- House Subcommittee Hearing on “Swap Execution Facilities.” On Wednesday, June 29, the House Subcommittee on Securities, Insurance, and Investment will hold a hearing titled, “Emergence of Swap Execution Facilities: A Progress Report.” Witnesses will include Kevin McPartland, Tabb Group; Neal Brady, Eris Exchange; Ben Macdonald, Bloomberg, L.P.; James Cawley, Javelin Capital Markets; and Chris Bury, Jefferies & Company, Inc.
- House Financial Services to Hear from FDIC Chairman Bair. On Thursday, June 30, the House Financial Services Committee will hold a hearing titled, “State of the FDIC: Deposit Insurance, Consumer Protection, and Financial Stability.” The witness will be departing FDIC Chairman Sheila Bair, whose term expires on July 8.
- SEC, CFTC Address Dodd-Frank July 16, 2011 Effective Date for OTC Derivatives. Last week, the Commodity Futures Trading Commission (CFTC) published a proposed order granting temporary relief with respect to various Commodity Exchange Act (CEA) requirements originating in the Dodd-Frank Act, including the temporary exemption of persons or entities in connection with CEA provisions that reference terms such as "swap," "swap dealer," "major swap participant" or "eligible contract participant." The proposed relief for certain provisions of the CEA extends until the earlier of December 31, 2011 or the date that final rules are implemented. Under the proposal, other requirements of the CEA which require specific CFTC rulemaking are delayed until those rules are completed. The SEC similarly published its order granting temporary exemptions and other temporary relief, delaying effectiveness of certain provisions from the Dodd-Frank Act until they are implemented, and providing temporary relief from certain provisions otherwise due to become effective on Saturday, July 16, 2011. The SEC also published an order exempting reporting parties from reporting any pre-enactment security-based swaps until six months after the date on which a security-based swap data repository, capable of accepting the asset of such security-based swap, is registered by the SEC.
- SEC to Hold Open Meeting. On Wednesday, June 29, the SEC will hold an open meeting to consider proposed rules related to external business conduct standards for security-based swap dealers and major security-based swap participants.
- Federal Reserve to Discuss Interchange Fees. On Wednesday, June 29, the Federal Reserve will hold an open meeting to discuss the proposal governing debit card interchange fees and the fraud prevention adjustment, routing and exclusivity restrictions.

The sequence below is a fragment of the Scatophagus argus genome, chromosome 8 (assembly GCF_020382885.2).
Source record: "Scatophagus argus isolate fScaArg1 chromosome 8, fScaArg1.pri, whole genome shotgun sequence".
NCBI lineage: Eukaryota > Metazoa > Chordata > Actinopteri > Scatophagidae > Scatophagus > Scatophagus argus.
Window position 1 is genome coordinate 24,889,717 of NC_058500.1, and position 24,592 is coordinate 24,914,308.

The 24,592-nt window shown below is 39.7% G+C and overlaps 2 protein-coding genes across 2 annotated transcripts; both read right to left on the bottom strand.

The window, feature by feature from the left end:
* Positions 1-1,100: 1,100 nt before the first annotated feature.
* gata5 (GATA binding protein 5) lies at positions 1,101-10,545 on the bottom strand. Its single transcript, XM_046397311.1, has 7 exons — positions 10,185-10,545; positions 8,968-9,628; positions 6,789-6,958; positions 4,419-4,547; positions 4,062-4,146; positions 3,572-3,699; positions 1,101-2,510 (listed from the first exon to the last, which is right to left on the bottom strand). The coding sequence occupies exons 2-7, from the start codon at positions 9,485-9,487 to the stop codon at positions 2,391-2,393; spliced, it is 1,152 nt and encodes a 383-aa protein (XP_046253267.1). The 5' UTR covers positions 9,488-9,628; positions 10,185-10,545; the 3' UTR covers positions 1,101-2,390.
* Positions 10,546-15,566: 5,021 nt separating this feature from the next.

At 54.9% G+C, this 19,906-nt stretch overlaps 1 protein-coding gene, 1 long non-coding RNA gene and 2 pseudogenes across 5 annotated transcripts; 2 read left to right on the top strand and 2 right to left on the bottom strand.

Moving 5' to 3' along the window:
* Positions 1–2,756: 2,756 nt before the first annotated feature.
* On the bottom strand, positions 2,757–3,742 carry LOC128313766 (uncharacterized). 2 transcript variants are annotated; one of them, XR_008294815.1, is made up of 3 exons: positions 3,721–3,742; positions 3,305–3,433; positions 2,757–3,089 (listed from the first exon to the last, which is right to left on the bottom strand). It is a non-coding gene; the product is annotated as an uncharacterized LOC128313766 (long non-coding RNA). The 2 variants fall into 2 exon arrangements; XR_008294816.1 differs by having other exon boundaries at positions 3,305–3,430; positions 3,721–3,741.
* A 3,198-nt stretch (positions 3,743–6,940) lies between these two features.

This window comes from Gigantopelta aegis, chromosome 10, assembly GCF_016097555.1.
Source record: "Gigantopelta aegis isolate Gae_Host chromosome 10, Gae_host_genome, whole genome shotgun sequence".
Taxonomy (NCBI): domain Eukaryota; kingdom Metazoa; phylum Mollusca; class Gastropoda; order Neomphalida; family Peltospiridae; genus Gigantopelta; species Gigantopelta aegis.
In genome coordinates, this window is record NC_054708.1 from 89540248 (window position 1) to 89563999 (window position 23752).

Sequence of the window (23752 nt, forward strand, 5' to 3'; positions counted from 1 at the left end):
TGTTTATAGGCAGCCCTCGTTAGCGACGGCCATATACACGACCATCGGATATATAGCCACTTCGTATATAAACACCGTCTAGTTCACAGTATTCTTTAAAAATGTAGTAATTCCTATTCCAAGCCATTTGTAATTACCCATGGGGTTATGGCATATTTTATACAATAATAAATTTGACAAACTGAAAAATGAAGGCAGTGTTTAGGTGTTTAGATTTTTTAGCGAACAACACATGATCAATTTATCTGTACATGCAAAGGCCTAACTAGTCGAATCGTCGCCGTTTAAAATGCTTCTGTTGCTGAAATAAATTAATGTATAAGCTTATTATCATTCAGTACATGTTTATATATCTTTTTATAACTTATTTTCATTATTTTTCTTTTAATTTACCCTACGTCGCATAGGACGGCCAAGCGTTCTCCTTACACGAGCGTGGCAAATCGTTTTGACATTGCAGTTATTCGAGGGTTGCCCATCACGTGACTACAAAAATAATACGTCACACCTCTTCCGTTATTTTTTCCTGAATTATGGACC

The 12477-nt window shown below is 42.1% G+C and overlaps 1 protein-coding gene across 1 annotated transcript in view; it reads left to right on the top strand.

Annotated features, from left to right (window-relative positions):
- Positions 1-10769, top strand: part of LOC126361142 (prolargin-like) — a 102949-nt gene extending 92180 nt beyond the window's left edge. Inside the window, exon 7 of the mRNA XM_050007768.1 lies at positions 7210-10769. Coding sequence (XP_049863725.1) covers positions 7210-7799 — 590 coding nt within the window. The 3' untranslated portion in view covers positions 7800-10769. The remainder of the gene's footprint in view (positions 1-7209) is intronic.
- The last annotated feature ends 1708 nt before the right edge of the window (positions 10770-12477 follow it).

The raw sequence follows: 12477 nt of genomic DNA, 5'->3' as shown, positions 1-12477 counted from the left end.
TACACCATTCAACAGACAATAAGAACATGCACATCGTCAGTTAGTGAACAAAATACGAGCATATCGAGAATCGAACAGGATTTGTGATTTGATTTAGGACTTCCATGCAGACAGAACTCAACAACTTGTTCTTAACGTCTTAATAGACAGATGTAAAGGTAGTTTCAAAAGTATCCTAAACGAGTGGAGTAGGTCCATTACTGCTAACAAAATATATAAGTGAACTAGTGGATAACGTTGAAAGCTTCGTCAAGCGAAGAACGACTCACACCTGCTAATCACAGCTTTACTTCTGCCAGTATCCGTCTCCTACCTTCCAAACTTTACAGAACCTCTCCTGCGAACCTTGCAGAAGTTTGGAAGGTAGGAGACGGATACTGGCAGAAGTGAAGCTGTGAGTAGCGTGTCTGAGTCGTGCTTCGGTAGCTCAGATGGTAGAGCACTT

- Senate HELP Session. The Senate Committee on Health, Education, Labor and Pensions will meet in an Executive Session on Wednesday June 29, 2011, at 10 a.m. to consider S. 958, the Children’s Hospital GME Support Reauthorization Act of 2011, S. 1094, the Combating Autism Reauthorization Act and S.__, the Workforce Investment Act Reauthorization of 2011.
- Senate Finance Hearing. The Senate Committee on Finance has scheduled a hearing on Thursday, June 30, 2011, at 10 a.m. titled, “Perspectives on Deficit Reduction: A Review of Key Issues.”
- Energy and Commerce Hearing. The House Committee on Energy and Commerce’s Health Subcommittee hearing originally scheduled for Tuesday June 14, 2011, at 10:30 a.m. has been rescheduled for Wednesday, July 13, 2011, at 9 a.m. The hearing is titled, “IPAB: The Controversial Consequences for Medicare and Seniors.”
- Partnerships for Patients Funding. The U.S. Department of Health and Human Services (HHS) announced that up to $500 million in Partnership for Patients funding will be available to help hospitals, health care provider organizations and others to improve care and stop millions of preventable injuries and complications related to health care acquired conditions and unnecessary readmissions. The funding builds on the first $500 million available through the Community-Based Care Transitions Program to ease patients’ transition of care from the hospital to post-acute care. This funding will be awarded by the Center for Medicare and Medicaid Innovations at the Centers for Medicare & Medicaid Services (CMS) to help reduce hospital acquired conditions and reduce readmissions.
- Regulations. HHS issued a final rule for Group Health Plans and Health Insurance Issuers: Rules Relating to Internal Claims and Appeals and External Review Processes. The rule contains amendments to interim final regulations implementing the requirements regarding internal claims and appeals and external review processes for group health plans and health insurance coverage in the group and individual markets under provisions of the Affordable Care Act.